Deposed Thai prime minister, Thaksin Shinawatra, seems to be winning the battle against his usurpers.
While violence continues unabated in the South, and Bangkok suffers another minor bomb scare, Thai authorities, especially the Council of National Security (CNS), seem more concerned about Thaksin than Thai security. The scathing response from coup leader and CNS head, Gen. Sonthi Boonyaratglin, about Thaksin’s appointment as president of the Professional Golf Association of Thailand last week spoke volumes, as was the public relations campaign to counter Thaksin’s advances.
The Bangkok Post is disapproving of the Thai authorities’ obsession with the ousted premier. In another recent commentary, the paper criticized that “the government and the Council for National Security appear to have unnecessarily attached too much importance to… Thaksin Shinawatra. This is clearly apparent in the way Prime Minister Surayud Chulanont and CNS chairman General Sonthi Boonyaratkalin have responded to almost every venomous criticism made against the government or the military junta by Mr Thaksin himself or through his lawyer in Bangkok, or his expensively-employed firm of American lobbyists”.
It added that “living in exile with a huge fortune that is beyond the wildest dreams of most people, Thaksin can afford the most expensive and the best… public relations agency in the world to fulfil his wishes; one of which is to keep alive the hope in him of his millions of supporters back home. In comparison, the cash-strapped Surayud government does not have the luxury of money to spend…it is questionable whether these “chicken feed” fees to be dispensed [for the PR blitz] will bring about good service”. The Bangkok Post reiterated that “the Surayud administration has far more important and urgent things to deal with, chief among them being the economic slowdown, than to get overly obsessed with Thaksin, who should be written off as history”.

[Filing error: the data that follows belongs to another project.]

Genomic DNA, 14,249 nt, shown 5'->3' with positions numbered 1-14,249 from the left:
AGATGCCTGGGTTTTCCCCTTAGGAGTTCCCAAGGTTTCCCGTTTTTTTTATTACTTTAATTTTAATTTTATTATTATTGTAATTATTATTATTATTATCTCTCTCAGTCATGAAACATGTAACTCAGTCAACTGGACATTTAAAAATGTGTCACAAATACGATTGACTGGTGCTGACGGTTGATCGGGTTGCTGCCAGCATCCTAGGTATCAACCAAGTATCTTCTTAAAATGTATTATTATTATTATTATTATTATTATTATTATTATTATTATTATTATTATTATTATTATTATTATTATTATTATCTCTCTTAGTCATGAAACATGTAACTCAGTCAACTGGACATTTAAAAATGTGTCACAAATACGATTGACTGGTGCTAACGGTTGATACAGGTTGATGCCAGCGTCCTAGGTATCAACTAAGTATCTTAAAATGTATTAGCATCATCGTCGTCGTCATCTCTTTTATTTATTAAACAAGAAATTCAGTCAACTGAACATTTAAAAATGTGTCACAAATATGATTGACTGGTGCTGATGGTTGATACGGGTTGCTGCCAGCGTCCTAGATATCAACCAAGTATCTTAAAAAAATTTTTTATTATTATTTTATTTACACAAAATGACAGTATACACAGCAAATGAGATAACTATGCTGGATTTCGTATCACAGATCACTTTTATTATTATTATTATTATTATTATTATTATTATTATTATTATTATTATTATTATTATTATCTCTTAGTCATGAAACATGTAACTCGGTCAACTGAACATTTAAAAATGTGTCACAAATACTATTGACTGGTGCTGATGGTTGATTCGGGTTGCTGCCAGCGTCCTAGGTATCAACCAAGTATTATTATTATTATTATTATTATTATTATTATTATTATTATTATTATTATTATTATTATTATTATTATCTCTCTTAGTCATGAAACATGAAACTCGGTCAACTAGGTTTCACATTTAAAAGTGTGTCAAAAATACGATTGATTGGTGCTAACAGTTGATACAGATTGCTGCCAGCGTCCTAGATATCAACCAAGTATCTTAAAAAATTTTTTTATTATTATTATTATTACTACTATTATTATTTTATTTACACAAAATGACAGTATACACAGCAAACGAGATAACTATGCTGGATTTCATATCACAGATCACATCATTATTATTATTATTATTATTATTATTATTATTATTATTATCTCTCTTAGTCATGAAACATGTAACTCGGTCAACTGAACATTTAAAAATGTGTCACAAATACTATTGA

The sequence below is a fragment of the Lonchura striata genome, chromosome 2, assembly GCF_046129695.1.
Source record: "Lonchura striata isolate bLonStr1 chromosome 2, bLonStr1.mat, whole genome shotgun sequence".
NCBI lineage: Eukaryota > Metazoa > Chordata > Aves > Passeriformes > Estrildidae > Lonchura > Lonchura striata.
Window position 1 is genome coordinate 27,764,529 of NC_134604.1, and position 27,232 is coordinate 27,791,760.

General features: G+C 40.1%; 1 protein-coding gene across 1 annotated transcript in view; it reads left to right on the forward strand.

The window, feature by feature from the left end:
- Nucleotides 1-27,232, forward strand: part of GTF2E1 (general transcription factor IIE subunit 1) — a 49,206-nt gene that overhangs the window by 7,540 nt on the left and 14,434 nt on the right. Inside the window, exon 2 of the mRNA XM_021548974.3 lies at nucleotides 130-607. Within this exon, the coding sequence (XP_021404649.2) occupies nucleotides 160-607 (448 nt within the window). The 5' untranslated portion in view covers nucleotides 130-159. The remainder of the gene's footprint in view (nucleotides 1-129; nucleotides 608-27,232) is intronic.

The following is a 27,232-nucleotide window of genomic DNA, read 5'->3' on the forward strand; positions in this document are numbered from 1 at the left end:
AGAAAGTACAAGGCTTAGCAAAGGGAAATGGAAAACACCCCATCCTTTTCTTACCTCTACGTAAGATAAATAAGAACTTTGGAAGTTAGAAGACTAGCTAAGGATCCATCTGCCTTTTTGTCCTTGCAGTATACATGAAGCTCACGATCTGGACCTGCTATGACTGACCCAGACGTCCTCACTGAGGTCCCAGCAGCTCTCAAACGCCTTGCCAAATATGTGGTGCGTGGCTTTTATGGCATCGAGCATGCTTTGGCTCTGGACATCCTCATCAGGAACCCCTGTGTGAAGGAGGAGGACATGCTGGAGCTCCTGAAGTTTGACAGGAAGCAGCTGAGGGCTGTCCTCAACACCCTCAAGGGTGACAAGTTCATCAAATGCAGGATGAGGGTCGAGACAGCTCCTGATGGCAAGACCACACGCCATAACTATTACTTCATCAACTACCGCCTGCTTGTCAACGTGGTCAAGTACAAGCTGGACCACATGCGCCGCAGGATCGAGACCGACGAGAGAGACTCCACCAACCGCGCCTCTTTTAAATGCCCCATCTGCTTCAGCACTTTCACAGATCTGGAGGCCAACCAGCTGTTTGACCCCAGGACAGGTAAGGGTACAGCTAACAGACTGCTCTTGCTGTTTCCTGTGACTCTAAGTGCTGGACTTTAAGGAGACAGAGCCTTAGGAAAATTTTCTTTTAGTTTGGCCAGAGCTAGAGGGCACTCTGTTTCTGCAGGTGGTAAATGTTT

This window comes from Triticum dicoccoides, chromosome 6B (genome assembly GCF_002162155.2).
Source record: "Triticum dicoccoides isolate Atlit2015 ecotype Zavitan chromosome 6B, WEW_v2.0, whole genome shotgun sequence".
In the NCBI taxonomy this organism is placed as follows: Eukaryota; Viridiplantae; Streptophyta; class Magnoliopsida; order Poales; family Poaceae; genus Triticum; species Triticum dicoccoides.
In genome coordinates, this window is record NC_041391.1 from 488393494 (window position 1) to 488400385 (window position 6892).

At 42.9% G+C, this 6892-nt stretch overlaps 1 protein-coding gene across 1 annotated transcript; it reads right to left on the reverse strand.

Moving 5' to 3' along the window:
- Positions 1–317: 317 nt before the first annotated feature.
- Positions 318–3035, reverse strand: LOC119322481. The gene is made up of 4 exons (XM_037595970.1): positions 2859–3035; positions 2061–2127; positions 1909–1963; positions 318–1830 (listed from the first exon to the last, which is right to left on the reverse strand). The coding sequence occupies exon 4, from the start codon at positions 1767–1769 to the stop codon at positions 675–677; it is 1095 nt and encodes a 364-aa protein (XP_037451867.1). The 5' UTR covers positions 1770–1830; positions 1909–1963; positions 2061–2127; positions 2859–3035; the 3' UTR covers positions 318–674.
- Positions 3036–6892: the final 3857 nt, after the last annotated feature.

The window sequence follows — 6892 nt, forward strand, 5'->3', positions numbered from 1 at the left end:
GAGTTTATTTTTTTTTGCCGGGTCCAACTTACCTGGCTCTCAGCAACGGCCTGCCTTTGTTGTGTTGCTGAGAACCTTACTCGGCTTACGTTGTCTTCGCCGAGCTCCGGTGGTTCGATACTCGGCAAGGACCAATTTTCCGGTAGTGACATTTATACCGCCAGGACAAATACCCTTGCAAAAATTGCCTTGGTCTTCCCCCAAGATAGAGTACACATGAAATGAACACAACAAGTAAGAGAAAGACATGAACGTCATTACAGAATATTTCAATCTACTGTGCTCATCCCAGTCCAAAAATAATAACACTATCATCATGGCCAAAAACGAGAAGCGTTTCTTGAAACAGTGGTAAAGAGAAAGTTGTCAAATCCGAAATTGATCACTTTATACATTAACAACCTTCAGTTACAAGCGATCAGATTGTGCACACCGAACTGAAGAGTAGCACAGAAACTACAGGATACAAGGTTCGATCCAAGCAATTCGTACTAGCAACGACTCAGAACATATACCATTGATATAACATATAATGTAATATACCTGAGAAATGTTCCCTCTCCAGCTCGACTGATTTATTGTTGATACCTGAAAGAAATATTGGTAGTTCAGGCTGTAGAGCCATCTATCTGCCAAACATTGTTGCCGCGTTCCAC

After the recent Abac Poll by Assumption University which found that “76% of respondents say they are willing to give the Surayud government more time to work for the country”, the Bangkok Post cautioned Surayud not to listen only to the good news but also work harder at the pressing issues on hand.
Meanwhile, Thaksin is not taking the blows from the Thai authorities lying down. He is exploiting the Thai media’s fascination with his activities and coming up with apparent hoaxes. The Bangkok Post noted that “with escalating political jitters as judgment day for the Thai Rak Thai and Democrat parties draws near, coupled with growing protests against the government, the Council for National Security and the draft constitution, we can expect to witness more hoaxes from Mr Thaksin's propaganda machine”.
Thaksin is also fighting to retain his assets, especially with regard to the potential seizure by the Asset Examination Committee (AEC) of the Ratchadaphisek plot bought by Thaksin's wife Khunying Pojaman Shinawatra from the Financial Institution Development Fund. Their lawyer, Noppadon Pattama, said, “We won't allow the assets to be seized. We will use the courts to fight to the end.” Additionally, the family is going to contest the AEC’s “tax action against Panthongthae and Pinthongta Shinawatra”, even up to the Supreme Court if necessary. Noppadol expressed the Shinawatra family view that “the AEC has no authority to conduct tax appraisals [as] only the Revenue Department is empowered to do so. (7 May 2007)
Surayud must not listen to only good polls (Bangkok Post, 7 May 2007)
Thaksin keeps his face in the news (Bangkok Post, 7 May 2007)
Thaksin ends PR contract amid flak (Nation, 7 May 2007)
Thaksin to 'fight hard' to keep hold of his assets (Nation, 7 May 2007)
Chaturon blames coup for economic slump (Nation, 6 May 2007)
Shinawatra siblings to fight ruling all the way (Nation, 6 May 2007)
TRT tees up raft of constitution-change proposals (Nation, 6 May 2007)
Chuan on Abhisit, Surayud and the danger of ignoring Thaksin (Nation, 4 May 2007）
Thaksin still on govt's mind (Bangkok Post, 3 May 2007)